It was near midnight amid cool desert darkness in Yuma, Arizona, on November 18, 1966 -- 50 years ago this year. Along Firing Front Road on U.S. Army Yuma Proving Ground's Kofa Firing Range, a gigantic 119 foot white gun solemnly pointed straight-up into the night sky.
The members of the work crew excitedly gathered behind bombproofs and a countdown began. At the stroke of 11:56 p.m., the gun boomed louder than anyone had heard before and coughed a plume of bright orange-red fire 70 feet into the atmosphere. The blast caused a scientific payload to sail upward into the lower reaches of outer space, then land 30 miles away on the proving ground.
The shot was a complete success, accomplishing all mission objectives -- and setting a still standing world record; the highest altitude artillery shot ever recorded, 111 miles. The flight of the payload was tracked from ground stations located in Gila Bend, Az., Arizona Western College, Az., and Blythe, Ca.
Unfortunately, the High Altitude Research Project (HARP), which had been designed to propel satellites into orbit, was cancelled shortly thereafter. YPG's HARP gun never again fired a shot into space. Since that day, it has largely slumbered in the desert.
Wayne Schilders, Chief of YPG's Weapons Operation Division, first came to Yuma Proving Ground as a 19-year old in 1984 and has worked around artillery throughout his adult life. He was a member of the crew that fired the HARP gun horizontally into an earthen berm in 1992, which was the last time it was fired.
"That was a quarter century ago," he said with a smile, "and everyone else in the division is sort of envious, for few of us are still around."
Though he was not at the proving ground for the famous 1966 shot -- he was two years old at the time -- and no photos have been found, Schilders has heard many stories about it. "I've seen video footage of firing of the HARP gun built on the Caribbean island of Barbados, and it's an impressive sight. The YPG gun is virtually identical."
Because YPG's HARP gun was not involved in firing programs for the majority of its life, it has sometimes been neglected. When the cover protecting its muzzle rotted away, a colony of bees set up housekeeping in the barrel. An owl built a nest inside the open breech and several packrats inhabited the metallic housing of a hydraulic pump located on the ground next to the gun. An even worse prospect awaited the gun on Barbados, however, as decades of massive rust have turned it into an unusable, decayed monument.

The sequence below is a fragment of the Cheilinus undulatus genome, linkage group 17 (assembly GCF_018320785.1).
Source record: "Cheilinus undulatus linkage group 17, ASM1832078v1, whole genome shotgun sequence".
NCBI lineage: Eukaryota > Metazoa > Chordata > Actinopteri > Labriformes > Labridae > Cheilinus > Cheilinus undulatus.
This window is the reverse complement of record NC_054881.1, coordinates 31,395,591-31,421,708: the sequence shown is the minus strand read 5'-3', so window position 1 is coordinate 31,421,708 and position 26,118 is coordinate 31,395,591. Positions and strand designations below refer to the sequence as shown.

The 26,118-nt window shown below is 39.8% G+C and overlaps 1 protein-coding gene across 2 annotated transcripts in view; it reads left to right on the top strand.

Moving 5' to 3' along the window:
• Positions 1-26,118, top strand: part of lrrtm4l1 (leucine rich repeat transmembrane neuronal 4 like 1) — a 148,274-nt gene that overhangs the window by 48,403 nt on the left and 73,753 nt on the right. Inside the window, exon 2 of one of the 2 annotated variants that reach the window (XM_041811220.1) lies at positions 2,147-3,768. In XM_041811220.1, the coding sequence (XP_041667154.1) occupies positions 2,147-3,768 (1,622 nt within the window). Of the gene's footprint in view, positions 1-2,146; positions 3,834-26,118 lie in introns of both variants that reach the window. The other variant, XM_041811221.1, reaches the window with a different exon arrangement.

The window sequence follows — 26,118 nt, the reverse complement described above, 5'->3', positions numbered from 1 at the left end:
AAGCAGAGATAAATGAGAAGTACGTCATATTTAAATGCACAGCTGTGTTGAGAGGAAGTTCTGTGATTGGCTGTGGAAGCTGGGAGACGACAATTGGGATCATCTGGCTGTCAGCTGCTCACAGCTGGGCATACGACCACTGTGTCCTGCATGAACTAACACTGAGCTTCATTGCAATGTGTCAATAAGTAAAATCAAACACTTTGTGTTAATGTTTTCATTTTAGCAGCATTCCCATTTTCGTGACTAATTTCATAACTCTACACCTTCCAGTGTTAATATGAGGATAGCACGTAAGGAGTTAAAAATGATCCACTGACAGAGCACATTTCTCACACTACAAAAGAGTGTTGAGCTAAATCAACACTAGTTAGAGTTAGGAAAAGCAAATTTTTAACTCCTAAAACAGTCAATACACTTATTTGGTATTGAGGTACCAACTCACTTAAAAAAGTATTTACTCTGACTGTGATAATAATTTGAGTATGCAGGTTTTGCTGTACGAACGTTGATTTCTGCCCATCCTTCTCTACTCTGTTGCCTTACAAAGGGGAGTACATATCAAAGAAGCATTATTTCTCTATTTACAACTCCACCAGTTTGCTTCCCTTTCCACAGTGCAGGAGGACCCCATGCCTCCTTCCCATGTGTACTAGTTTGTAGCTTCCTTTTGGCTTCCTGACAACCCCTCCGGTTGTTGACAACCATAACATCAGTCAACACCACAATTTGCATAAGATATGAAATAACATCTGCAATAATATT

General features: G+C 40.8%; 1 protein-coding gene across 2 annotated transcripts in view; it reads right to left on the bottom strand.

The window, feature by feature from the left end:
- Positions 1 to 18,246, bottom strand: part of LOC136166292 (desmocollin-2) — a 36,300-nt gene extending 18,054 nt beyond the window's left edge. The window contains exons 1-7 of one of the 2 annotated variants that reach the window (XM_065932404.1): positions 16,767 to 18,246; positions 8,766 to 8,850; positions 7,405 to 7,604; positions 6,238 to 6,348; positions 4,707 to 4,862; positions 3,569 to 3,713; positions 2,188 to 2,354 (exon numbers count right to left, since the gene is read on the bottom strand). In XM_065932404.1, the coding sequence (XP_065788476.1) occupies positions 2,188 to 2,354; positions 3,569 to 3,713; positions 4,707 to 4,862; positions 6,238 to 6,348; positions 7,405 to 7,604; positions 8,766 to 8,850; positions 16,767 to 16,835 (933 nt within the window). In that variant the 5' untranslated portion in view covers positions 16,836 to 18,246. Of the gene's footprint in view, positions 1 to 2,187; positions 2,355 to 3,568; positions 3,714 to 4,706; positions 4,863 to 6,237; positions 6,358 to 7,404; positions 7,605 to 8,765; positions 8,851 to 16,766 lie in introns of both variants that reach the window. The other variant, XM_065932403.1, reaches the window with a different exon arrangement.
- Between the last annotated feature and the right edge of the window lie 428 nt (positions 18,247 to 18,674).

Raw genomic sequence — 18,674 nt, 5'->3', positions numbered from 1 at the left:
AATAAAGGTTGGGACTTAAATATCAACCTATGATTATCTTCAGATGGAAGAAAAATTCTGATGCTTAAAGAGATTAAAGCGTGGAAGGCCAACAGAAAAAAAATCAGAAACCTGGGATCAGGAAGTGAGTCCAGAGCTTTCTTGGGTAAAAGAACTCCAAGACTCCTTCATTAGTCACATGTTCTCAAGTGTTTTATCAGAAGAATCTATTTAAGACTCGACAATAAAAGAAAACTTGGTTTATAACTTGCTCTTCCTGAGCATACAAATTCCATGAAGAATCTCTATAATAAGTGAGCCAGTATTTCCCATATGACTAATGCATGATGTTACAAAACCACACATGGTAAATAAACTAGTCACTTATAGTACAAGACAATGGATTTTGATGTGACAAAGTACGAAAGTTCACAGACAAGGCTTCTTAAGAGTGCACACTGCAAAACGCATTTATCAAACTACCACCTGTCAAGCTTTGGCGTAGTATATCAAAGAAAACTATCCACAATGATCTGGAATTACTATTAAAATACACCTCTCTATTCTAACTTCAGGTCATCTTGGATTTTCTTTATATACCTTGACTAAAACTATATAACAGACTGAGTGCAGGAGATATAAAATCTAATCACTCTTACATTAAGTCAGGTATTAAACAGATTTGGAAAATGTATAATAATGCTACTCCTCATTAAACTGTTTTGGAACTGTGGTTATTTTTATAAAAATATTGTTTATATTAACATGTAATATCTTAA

But the situation with Yuma's gun has been largely solved.
Schilders and his crew have cleaned the barrel, spending hours scraping out wax and syrupy honey, even using a propane torch to melt wax. The desert packrats were unhappy when their nest of twigs and brush was taken apart. The owl had vacated its nest by the time it was removed, but Schilders remembers skeletons of numerous small animals scattered nearby on which it had dined.
"We're taking care of the HARP gun now," he said. "We've replaced numerous hoses, have placed protective devices inside both the muzzle and breech, and have made sure no wildlife returns. It's in decent shape and only surface rust removal and lubrication, as well as careful inspections and repairs here and there, would be necessary to fire it again."
Schilders points out that YPG's HARP gun is a unique, one-of-a-kind system that might be useful even today. "Though the barrels were cast during World War II, they are extremely heavy duty and were designed to take punishment," he said. "Several private firms have cast feelers our way regarding firing it again."
Bill Heidner, Director of YPG's Heritage Center Museum, says the gun is a historic artifact and that the preservation measures are required by the U.S. Army Center of Military History. Regarding firing the HARP gun again, he sees it as a realistic possibility that makes logical sense. "All the reasons that brought the HARP gun to Yuma Proving Ground in 1966 remain today," he stated.
These reasons include restricted airspace that extends from the ground to outer space and a huge 1300 square mile fairly remote proving ground.
"Private firms feel they can launch small satellites with a giant gun like the HARP using modern propellants packing more energy than those of the past," said Heidner.
"If you can fire packages into space with a stationary gun, multiple times per day, it can be done cheaply in comparison to a rocket," he said. "These firms look at it as a business proposition. Their intention is to get things into space cheaply, quickly and effectively, and multiple times within a short period."
When considering the cost per pound of propelling a payload into space by rocket, it amounts to thousands of dollars. With gun technology, that could be potentially reduced to the hundreds of dollars per pound range.
So, will Yuma Proving Ground's monstrous HARP gun come to life again? It's an interesting possibility that only time will answer